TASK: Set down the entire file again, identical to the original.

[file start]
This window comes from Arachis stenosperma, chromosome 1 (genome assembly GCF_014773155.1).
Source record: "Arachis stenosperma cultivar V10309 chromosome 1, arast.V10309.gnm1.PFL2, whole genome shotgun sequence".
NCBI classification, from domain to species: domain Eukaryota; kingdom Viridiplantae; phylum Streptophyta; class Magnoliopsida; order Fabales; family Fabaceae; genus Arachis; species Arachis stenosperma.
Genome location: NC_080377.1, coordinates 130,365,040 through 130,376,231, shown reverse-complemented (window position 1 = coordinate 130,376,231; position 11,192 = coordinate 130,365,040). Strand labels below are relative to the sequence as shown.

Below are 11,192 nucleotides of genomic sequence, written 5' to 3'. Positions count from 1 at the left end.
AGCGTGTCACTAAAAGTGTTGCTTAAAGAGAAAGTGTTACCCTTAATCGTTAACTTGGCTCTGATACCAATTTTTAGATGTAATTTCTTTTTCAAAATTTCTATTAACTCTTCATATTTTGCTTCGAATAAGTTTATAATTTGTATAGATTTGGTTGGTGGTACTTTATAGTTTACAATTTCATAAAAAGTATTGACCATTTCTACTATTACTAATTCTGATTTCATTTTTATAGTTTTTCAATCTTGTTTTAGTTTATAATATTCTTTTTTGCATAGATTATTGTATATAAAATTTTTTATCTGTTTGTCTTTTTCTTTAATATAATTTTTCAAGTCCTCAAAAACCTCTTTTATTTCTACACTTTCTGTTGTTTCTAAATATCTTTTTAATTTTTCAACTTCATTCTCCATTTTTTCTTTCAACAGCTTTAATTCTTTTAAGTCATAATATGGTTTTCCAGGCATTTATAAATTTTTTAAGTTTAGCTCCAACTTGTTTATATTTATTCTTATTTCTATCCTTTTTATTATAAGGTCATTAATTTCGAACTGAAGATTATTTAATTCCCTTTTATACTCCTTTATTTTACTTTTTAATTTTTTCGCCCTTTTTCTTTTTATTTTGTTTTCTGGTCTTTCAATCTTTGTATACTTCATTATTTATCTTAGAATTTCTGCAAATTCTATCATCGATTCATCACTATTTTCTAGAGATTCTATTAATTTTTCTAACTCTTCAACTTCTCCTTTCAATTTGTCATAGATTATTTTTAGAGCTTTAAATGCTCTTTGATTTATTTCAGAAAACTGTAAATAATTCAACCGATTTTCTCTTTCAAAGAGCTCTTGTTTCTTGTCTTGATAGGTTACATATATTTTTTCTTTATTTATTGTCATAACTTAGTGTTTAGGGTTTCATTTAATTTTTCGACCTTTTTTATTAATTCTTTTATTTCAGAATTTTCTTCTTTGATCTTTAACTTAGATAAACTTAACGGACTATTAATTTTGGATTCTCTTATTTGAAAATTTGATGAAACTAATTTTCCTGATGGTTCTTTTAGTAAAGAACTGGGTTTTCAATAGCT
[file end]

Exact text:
This window comes from Arachis stenosperma, chromosome 1 (genome assembly GCF_014773155.1).
Source record: "Arachis stenosperma cultivar V10309 chromosome 1, arast.V10309.gnm1.PFL2, whole genome shotgun sequence".
NCBI classification, from domain to species: domain Eukaryota; kingdom Viridiplantae; phylum Streptophyta; class Magnoliopsida; order Fabales; family Fabaceae; genus Arachis; species Arachis stenosperma.
Genome location: NC_080377.1, coordinates 130,365,040 through 130,376,231, shown reverse-complemented (window position 1 = coordinate 130,376,231; position 11,192 = coordinate 130,365,040). Strand labels below are relative to the sequence as shown.

Below are 11,192 nucleotides of genomic sequence, written 5' to 3'. Positions count from 1 at the left end.
AGCGTGTCACTAAAAGTGTTGCTTAAAGAGAAAGTGTTACCCTTAATCGTTAACTTGGCTCTGATACCAATTTTTAGATGTAATTTCTTTTTCAAAATTTCTATTAACTCTTCATATTTTGCTTCGAATAAGTTTATAATTTGTATAGATTTGGTTGGTGGTACTTTATAGTTTACAATTTCATAAAAAGTATTGACCATTTCTACTATTACTAATTCTGATTTCATTTTTATAGTTTTTCAATCTTGTTTTAGTTTATAATATTCTTTTTTGCATAGATTATTGTATATAAAATTTTTTATCTGTTTGTCTTTTTCTTTAATATAATTTTTCAAGTCCTCAAAAACCTCTTTTATTTCTACACTTTCTGTTGTTTCTAAATATCTTTTTAATTTTTCAACTTCATTCTCCATTTTTTCTTTCAACAGCTTTAATTCTTTTAAGTCATAATATGGTTTTCCAGGCATTTATAAATTTTTTAAGTTTAGCTCCAACTTGTTTATATTTATTCTTATTTCTATCCTTTTTATTATAAGGTCATTAATTTCGAACTGAAGATTATTTAATTCCCTTTTATACTCCTTTATTTTACTTTTTAATTTTTTCGCCCTTTTTCTTTTTATTTTGTTTTCTGGTCTTTCAATCTTTGTATACTTCATTATTTATCTTAGAATTTCTGCAAATTCTATCATCGATTCATCACTATTTTCTAGAGATTCTATTAATTTTTCTAACTCTTCAACTTCTCCTTTCAATTTGTCATAGATTATTTTTAGAGCTTTAAATGCTCTTTGATTTATTTCAGAAAACTGTAAATAATTCAACCGATTTTCTCTTTCAAAGAGCTCTTGTTTCTTGTCTTGATAGGTTACATATATTTTTTCTTTATTTATTGTCATAACTTAGTGTTTAGGGTTTCATTTAATTTTTCGACCTTTTTTATTAATTCTTTTATTTCAGAATTTTCTTCTTTGATCTTTAACTTAGATAAACTTAACGGACTATTAATTTTGGATTCTCTTATTTGAAAATTTGATGAAACTAATTTTCCTGATGGTTCTTTTAGTAAAGAACTGGGTTTTCAATAGCT